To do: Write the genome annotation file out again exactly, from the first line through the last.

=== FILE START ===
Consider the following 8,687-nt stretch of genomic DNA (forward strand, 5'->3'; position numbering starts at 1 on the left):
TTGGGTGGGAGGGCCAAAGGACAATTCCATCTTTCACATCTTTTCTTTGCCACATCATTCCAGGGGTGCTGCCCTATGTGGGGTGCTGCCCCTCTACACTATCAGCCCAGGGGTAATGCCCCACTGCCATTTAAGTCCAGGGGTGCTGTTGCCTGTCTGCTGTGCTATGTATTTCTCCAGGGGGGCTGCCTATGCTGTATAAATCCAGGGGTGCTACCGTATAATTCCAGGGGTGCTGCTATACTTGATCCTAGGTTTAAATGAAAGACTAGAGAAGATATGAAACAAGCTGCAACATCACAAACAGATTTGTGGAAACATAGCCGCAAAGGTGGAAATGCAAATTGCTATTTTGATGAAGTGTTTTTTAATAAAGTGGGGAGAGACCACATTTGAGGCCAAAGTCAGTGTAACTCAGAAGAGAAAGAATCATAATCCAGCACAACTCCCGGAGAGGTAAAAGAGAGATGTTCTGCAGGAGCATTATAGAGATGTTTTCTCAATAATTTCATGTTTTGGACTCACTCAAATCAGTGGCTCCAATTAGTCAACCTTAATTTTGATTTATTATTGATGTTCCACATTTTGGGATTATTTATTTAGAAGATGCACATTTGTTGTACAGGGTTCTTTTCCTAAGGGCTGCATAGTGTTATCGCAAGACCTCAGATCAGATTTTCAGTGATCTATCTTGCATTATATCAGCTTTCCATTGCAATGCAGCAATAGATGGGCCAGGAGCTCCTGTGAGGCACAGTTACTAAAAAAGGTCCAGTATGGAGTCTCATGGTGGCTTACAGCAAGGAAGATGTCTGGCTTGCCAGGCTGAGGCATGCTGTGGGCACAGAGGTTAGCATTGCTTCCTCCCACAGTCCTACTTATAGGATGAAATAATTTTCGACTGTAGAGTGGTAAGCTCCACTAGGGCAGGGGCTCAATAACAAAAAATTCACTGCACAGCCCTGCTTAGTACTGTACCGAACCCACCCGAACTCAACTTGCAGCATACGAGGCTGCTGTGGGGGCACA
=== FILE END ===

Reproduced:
Consider the following 8,687-nt stretch of genomic DNA (forward strand, 5'->3'; position numbering starts at 1 on the left):
TTGGGTGGGAGGGCCAAAGGACAATTCCATCTTTCACATCTTTTCTTTGCCACATCATTCCAGGGGTGCTGCCCTATGTGGGGTGCTGCCCCTCTACACTATCAGCCCAGGGGTAATGCCCCACTGCCATTTAAGTCCAGGGGTGCTGTTGCCTGTCTGCTGTGCTATGTATTTCTCCAGGGGGGCTGCCTATGCTGTATAAATCCAGGGGTGCTACCGTATAATTCCAGGGGTGCTGCTATACTTGATCCTAGGTTTAAATGAAAGACTAGAGAAGATATGAAACAAGCTGCAACATCACAAACAGATTTGTGGAAACATAGCCGCAAAGGTGGAAATGCAAATTGCTATTTTGATGAAGTGTTTTTTAATAAAGTGGGGAGAGACCACATTTGAGGCCAAAGTCAGTGTAACTCAGAAGAGAAAGAATCATAATCCAGCACAACTCCCGGAGAGGTAAAAGAGAGATGTTCTGCAGGAGCATTATAGAGATGTTTTCTCAATAATTTCATGTTTTGGACTCACTCAAATCAGTGGCTCCAATTAGTCAACCTTAATTTTGATTTATTATTGATGTTCCACATTTTGGGATTATTTATTTAGAAGATGCACATTTGTTGTACAGGGTTCTTTTCCTAAGGGCTGCATAGTGTTATCGCAAGACCTCAGATCAGATTTTCAGTGATCTATCTTGCATTATATCAGCTTTCCATTGCAATGCAGCAATAGATGGGCCAGGAGCTCCTGTGAGGCACAGTTACTAAAAAAGGTCCAGTATGGAGTCTCATGGTGGCTTACAGCAAGGAAGATGTCTGGCTTGCCAGGCTGAGGCATGCTGTGGGCACAGAGGTTAGCATTGCTTCCTCCCACAGTCCTACTTATAGGATGAAATAATTTTCGACTGTAGAGTGGTAAGCTCCACTAGGGCAGGGGCTCAATAACAAAAAATTCACTGCACAGCCCTGCTTAGTACTGTACCGAACCCACCCGAACTCAACTTGCAGCATACGAGGCTGCTGTGGGGGCACA